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Monday, 15 October, 2001, 22:19 GMT 23:19 UK
Genetic tests shed light on biblical body
Ancient teeth: PNAS
The two teeth have been dated back to between AD 72 and AD 416
Image copyright: National Academy of Sciences, US

By BBC News Online's Helen Briggs

DNA tests on a body said to be St Luke's provide some evidence of authenticity.

Genetic analysis suggests that whoever is buried in the tomb did come from Syria, which, according to historical records, was the birthplace of the evangelist.

We can identify important features of the human past by studying samples coming from ancient bones

Guido Barbujani
One of the gospels is attributed to St Luke, a physician who followed the apostle Paul on some of his missionary journeys.

Legend has it that St Luke came from the ancient city of Antioch, which in Roman times belonged to Syria, and died in Thebes, Greece, around AD 150, at the age of 84.

It is thought that St Luke was first buried in Greece, before being moved to Constantinople in Turkey around AD 300, arriving at his final resting place in Padua, Italy, about a thousand years ago.

According to radio carbon dating, the body belongs to a person who died between AD 72 and AD 416.

Thus, it is conceivable that the remains could have been replaced by those of another person, from Greece or Turkey, at some point on its journey.

Ancient teeth

Scientists in Italy were asked by the Bishop of Padua some years ago to find out what they could about the body said to be St Luke's.

Graphic BBC
The tomb in the basilica of St Justina was opened by a committee led by the Bishop and two teeth removed.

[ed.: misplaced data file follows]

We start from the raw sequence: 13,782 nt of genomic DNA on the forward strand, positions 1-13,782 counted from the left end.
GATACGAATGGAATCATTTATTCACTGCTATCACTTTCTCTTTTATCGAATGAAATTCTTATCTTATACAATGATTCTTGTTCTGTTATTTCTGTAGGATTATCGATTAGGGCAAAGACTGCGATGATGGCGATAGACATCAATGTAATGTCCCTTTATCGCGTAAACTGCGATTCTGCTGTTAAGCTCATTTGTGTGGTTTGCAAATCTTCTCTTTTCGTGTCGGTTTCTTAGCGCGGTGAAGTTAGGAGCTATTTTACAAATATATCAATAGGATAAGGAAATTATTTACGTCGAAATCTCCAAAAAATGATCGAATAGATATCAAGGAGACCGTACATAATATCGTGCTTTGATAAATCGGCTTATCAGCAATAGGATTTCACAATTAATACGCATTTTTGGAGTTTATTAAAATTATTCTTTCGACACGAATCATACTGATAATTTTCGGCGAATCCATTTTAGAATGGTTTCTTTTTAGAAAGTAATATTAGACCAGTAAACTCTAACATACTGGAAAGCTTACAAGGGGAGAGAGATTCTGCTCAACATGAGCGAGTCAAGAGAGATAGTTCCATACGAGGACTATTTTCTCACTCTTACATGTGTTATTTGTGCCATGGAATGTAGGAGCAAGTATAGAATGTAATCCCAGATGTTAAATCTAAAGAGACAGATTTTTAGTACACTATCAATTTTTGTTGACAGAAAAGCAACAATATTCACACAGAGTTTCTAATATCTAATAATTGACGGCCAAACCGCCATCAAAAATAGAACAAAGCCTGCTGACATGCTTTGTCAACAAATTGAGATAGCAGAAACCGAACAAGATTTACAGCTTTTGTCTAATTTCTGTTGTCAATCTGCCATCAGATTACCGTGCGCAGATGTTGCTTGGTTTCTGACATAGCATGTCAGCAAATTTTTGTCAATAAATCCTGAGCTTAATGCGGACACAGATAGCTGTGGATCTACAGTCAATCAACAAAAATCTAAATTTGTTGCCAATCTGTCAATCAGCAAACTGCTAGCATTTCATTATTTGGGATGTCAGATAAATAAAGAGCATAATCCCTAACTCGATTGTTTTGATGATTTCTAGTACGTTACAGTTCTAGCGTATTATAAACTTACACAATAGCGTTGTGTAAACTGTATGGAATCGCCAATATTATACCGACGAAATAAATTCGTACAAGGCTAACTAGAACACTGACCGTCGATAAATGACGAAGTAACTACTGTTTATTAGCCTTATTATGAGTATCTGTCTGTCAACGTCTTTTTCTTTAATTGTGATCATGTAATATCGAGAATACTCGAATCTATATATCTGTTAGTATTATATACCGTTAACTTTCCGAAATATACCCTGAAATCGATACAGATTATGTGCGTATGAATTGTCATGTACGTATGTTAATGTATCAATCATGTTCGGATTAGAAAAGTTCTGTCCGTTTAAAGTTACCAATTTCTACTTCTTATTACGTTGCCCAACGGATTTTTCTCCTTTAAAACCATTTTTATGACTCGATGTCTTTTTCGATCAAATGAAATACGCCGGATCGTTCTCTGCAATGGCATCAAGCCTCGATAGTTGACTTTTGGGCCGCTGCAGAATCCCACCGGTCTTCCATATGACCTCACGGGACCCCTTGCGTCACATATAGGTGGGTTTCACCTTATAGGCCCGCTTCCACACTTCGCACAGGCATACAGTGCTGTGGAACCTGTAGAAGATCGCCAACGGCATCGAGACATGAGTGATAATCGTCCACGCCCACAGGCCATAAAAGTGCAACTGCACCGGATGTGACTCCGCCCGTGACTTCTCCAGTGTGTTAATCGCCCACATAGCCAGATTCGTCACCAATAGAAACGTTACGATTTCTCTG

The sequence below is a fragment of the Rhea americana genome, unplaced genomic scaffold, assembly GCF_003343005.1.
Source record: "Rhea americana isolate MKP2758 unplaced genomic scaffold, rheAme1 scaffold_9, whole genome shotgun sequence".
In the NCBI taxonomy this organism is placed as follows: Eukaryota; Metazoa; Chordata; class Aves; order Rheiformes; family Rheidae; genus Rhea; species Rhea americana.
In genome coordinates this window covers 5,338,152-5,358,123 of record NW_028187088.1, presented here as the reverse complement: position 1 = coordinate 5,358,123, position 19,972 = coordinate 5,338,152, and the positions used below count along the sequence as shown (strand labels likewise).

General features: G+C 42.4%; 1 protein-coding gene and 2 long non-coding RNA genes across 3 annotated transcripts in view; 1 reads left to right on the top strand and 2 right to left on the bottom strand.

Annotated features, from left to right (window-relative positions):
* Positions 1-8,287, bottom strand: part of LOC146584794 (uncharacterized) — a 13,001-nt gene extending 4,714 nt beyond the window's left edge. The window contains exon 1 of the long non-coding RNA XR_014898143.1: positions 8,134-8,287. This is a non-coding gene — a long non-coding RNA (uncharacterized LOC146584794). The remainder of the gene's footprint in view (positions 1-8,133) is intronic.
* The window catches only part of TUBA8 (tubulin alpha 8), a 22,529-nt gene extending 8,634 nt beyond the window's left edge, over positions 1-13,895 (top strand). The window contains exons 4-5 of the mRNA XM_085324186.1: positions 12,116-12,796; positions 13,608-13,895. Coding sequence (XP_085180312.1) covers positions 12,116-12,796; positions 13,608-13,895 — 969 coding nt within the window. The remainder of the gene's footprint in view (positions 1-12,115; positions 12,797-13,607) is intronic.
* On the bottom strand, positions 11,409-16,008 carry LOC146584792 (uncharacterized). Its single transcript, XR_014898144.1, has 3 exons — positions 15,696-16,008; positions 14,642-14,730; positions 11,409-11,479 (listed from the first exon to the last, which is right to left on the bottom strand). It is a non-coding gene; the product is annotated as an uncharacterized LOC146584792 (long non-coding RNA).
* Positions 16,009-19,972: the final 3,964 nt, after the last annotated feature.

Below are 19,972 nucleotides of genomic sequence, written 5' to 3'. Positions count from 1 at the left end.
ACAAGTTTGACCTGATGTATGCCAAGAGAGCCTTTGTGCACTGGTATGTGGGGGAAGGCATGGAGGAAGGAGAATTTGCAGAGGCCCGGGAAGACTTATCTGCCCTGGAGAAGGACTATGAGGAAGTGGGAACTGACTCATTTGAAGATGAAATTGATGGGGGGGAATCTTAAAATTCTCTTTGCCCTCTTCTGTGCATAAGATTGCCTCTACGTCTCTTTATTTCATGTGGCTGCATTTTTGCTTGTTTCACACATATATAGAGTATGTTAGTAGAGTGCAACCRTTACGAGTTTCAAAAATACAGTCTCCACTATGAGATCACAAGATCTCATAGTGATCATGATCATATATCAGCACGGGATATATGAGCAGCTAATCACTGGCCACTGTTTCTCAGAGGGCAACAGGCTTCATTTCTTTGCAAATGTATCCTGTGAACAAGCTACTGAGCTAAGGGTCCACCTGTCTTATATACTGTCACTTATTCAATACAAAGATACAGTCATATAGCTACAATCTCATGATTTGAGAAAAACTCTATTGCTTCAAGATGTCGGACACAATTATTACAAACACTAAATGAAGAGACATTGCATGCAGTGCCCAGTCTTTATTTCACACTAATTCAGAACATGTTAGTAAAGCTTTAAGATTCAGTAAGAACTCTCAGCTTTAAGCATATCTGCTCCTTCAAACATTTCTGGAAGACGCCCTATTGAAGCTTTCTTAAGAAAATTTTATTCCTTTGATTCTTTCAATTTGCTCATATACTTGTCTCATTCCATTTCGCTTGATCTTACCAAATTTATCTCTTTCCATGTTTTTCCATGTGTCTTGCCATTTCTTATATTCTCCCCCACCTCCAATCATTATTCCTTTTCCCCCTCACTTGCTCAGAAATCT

DNA extracted from the teeth suggests that whoever is buried in the lead coffin placed inside a marble sarcophagus was not Greek.

Although the most likely explanation is that the person came from Syria, experts cannot rule out the possibility that a Turkish individual was placed in the tomb when it was moved to Constantinople.

Because Turkey and Syria are geographically close, the two populations are unlikely to differ much genetically and thus are hard to distinguish.

Past lives

Guido Barbujani, who led the study, told BBC News Online: "We can be confident that the body does not belong to an individual who came from Greece.

"We cannot rule out the possibility that the body belonged to an individual who came from Turkey."

DNA could not answer the question of whether the body was really that of a saint, he said, but could establish where that person came from.

"We can identify important features of the human past by studying samples coming from ancient bones," he told BBC News Online. "A piece of DNA can often attribute an individual to a continent but not to a sub-continent or country unless you have a specific hypothesis to test."

To answer the question of where the body came from, Dr Barbujani, of the University of Ferrara, Italy, and colleagues at the universities of Florence, Geneva, Rome and Calabria, collected DNA samples from modern Greek, Turkish and Syrian citizens.

Good Samaritan

They examined the individuals' mitochondrial DNA - the scraps of genetic material found in cell structures known as mitochondria - and compared it with DNA extracted from the teeth.

Genetic markers show the body is three times more likely to have a Syrian than a Greek origin.

The patron saint of physicians and artists, St Luke is said to have been the author of the gospel attributed to him in the Bible. This includes the well-known parables of the Good Samaritan and the Prodigal Son, and also tells the Christmas story of the angels appearing to the shepherds.

Luke joined St Paul on some of the missionary journeys which are documented in the Bible, in the book The Acts of the Apostles. St Luke's feast day is on Thursday, 18 October.

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